Musicians, Fans Rally Around Red Dirt Legend

Searching for the Sound by BRYAN CANTRELL

BRANDON JENKINS: The Tulsa native released his 17th album, Tail Lights in a Boom Town, on Feb. 9. As we go to press, Jenkins is awaiting a heart valve replacement surgery at his home in Nashville.

Courtesy photo

“This is art. This is trying to lift the spirits of people and trying to advance the culture a half step. Or a quarter step. Why not do it together?”

That rhetorical question was posed by John Cooper of Red Dirt Rangers in a recent conversation I had with him about the unique nature of Tulsa’s music community.

“Music is not a competition,” Cooper continues. “Our philosophy was always, all boats rise. If one of us does well, we all go up.”

As logical as that sounds, there are very few music scenes across the country that truly live by that attitude and develop the family-like community that Tulsa-area musicians have built.

They not only share and collaborate on music, they support each other like family. Recently, that family was called upon to rally around one of their own.

Hearts Beat for Jenkins
Tulsa native Brandon Jenkins writes songs with an insight and perspective that is rare and should be celebrated. You’re most likely to be familiar with his song “Feet Don’t Touch the Ground,” which has been covered numerous times, but his catalogue is vast and has recently grown with the release of his 17th album, Tail Lights in a Boomtown.

I wish that was the only news I had for you on Brandon Jenkins.

On the day of the album’s release, Feb. 9, the Red Dirt icon was on bed rest at his home in Nashville awaiting surgery to replace a heart valve.

Needless to say, this is a serious procedure.

“I ain’t gonna lie, they got me pretty scared,” Jenkins said on Feb. 2.

In addition to being scary, it’s also very expensive and will be followed by more medical costs during recovery. Jenkins’ drummer Michael Fitch has set up the fundraiser, “Hearts Beat for Jenkins.” Buy a shirt for $20 and 100 percent of proceeds go directly to Jenkins. The shirts are available at

There are many other ways to support Jenkins: buy his albums and merchandise from, or road trip to Denton, Texas, and attend the Feb. 18 benefit concert.

If you’re not familiar with Jenkins’ music, check him out on a streaming service. Let it stream all day, you’ll love what you hear, it’ll cost you nothing, and while it doesn’t generate as much money for Jenkins as it should (I’ll stay off that soap box for now), everything helps.

Nobody has Red Dirt music and the Tulsa sound more ingrained in his soul than Brandon Jenkins. His father, Dean Jenkins, was a popular radio disc jockey on Tulsa radio stations and , while his uncle, Gordon Shyrock, is a Grammy Award-winning bass player best known for his collaborations with J.J. Cale and Leon Russell.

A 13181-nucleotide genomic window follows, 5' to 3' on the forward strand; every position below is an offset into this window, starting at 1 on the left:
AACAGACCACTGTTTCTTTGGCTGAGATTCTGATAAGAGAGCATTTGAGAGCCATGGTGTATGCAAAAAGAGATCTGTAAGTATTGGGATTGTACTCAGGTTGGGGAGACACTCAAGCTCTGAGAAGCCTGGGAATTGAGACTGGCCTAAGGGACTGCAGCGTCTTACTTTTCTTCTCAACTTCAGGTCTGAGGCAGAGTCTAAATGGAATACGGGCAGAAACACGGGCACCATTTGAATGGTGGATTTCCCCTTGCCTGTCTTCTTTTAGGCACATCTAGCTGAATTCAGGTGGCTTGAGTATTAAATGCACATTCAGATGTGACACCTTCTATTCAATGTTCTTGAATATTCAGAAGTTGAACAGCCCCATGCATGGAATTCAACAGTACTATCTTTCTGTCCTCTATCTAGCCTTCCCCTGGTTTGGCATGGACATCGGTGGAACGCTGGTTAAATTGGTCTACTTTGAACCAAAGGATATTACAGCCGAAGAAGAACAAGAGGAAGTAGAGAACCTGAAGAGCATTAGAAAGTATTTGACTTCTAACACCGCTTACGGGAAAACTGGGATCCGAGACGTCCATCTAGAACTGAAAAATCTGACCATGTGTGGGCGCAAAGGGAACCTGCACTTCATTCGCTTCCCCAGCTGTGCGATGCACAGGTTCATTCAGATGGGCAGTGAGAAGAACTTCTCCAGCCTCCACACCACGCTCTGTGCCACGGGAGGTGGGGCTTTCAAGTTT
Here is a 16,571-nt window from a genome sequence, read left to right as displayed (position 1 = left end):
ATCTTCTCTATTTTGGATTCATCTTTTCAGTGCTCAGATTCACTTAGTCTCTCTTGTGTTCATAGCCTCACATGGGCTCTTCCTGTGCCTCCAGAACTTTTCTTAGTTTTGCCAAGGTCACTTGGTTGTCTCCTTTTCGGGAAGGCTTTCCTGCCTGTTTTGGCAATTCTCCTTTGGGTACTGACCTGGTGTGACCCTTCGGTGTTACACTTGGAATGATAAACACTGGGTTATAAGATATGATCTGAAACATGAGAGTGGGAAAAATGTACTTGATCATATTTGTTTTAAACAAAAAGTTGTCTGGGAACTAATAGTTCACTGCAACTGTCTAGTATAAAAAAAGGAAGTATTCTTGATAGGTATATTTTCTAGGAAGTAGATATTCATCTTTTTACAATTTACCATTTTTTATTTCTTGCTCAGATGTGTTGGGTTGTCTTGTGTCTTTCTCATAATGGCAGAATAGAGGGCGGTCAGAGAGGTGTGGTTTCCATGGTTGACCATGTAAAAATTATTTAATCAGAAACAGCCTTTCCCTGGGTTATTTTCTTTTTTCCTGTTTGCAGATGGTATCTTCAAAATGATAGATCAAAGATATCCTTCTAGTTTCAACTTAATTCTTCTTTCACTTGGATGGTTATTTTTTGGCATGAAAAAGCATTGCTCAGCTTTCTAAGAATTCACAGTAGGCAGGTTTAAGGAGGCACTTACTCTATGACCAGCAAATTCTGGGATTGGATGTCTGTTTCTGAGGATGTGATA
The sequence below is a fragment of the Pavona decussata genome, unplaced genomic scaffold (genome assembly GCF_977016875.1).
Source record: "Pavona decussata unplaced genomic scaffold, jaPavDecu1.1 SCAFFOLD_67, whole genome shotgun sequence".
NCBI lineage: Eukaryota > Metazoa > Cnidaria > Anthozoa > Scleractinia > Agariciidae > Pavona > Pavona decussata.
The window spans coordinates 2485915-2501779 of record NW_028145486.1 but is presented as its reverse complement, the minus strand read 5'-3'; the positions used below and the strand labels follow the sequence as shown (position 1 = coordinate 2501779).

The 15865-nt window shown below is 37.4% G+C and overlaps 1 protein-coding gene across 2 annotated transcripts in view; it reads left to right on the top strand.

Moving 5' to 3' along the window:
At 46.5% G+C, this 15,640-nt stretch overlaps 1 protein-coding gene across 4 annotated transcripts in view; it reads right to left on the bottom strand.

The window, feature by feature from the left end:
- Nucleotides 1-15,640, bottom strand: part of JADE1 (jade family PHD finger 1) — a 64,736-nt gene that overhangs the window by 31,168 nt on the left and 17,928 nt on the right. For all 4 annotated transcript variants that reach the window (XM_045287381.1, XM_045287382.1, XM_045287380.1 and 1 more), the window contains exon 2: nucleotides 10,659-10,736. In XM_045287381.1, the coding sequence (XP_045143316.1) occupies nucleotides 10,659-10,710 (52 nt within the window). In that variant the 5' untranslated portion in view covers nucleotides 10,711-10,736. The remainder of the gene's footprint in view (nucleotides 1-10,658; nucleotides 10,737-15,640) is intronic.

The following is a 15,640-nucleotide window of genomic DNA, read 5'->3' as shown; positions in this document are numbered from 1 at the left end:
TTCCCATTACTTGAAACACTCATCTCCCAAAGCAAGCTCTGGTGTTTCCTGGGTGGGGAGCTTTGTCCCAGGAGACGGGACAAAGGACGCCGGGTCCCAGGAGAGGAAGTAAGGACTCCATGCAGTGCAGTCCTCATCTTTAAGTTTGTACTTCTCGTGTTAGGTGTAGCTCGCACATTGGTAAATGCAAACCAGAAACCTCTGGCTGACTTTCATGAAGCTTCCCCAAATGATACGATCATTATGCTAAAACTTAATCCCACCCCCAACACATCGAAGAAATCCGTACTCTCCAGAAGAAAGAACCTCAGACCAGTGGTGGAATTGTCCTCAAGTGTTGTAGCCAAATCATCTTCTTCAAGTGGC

During his college years at Oklahoma State University, Jenkins became part of Stillwater’s burgeoning Red Dirt music scene before moving to Austin in 2003. In 2016, he relocated to Nashville, but he still makes frequent trips back to Tulsa for gigs, often to promote his independently released albums.

On Feb 7, a post on Jenkins’ Facebook page read, “Thanks y’all for all the love, and help paying the mounting bills! Like most musicians I don’t have insurance.”
As we go to press, Jenkins is still confined to bed rest awaiting the open-heart proceedure.

Hang in there Brandon. We’re thinking about you, we love you, and most importantly, the beard will grow back.

Spreading the Dirt in Key West
Did I bury the lead in that last section? Yes, it’s true. Brandon Jenkins’ iconic beard has to be shaved for the surgery. Hopefully by the time you read this, Jenkins will be far enough along in his recovery that the idea of a beardless Brandon Jenkins will be our biggest concern. It’s a shame the beard has to go, but given the situation, I can live with it. Without it… Whatever.

Also a shame, but in perspective something I can live with, is that Jenkins was unable to perform at the Mile 0 Festival in Key West, Florida, Feb. 7-10, where he was part of a who’s who lineup of Red Dirt musicians that included Turnpike Troubadours, Jason Boland and the Stragglers, Red Dirt Rangers, Cody Canada & the Departed, Stoney Larue, The Great Divide and many others.

This was the inaugural year for Mile 0 Fest and its success – more than 50 bands and several thousand in attendance – is a testament to the growing popularity of Stillwater’s number one export, Red Dirt music.

Own a Priceless Piece of Tulsa Sound History
Question: How do you sustain the viability of a vibrant music scene like the one we enjoy here in Tulsa? If you answered, “By supporting youth music programs and putting instruments in the hands of young Tulsans,” you’re eligible for the grand prize, and it’s a big one.

The original dance floor from Cain’s Ballroom has been repurposed. Local craftsman Roger Cowan of Dog Tired Guitars has built four guitars out of planks from the 80+ year old, aptly named hard rock maple dance floor, and one of them is being auctioned off to raise money which will go directly toward buying instruments for Tulsa kids.

Raffle tickets are $10 and can be found at Help ensure that the next J.J. Cale, Leon Russell or Wayman Tisdale will have the means to nurture and develop his talent, and take a shot at winning the coolest Tulsa Sound relic and piece of rock and roll history you’ll ever have the opportunity to own.

Until Next Time
Please continue to send thoughts, prayers, and especially purchases Brandon Jenkins’ way. I’ll be back next month, hopefully with great news to report on the Red Dirt legend’s recovery. Until then, keep searching, keep listening.

Updated 02-20-2018

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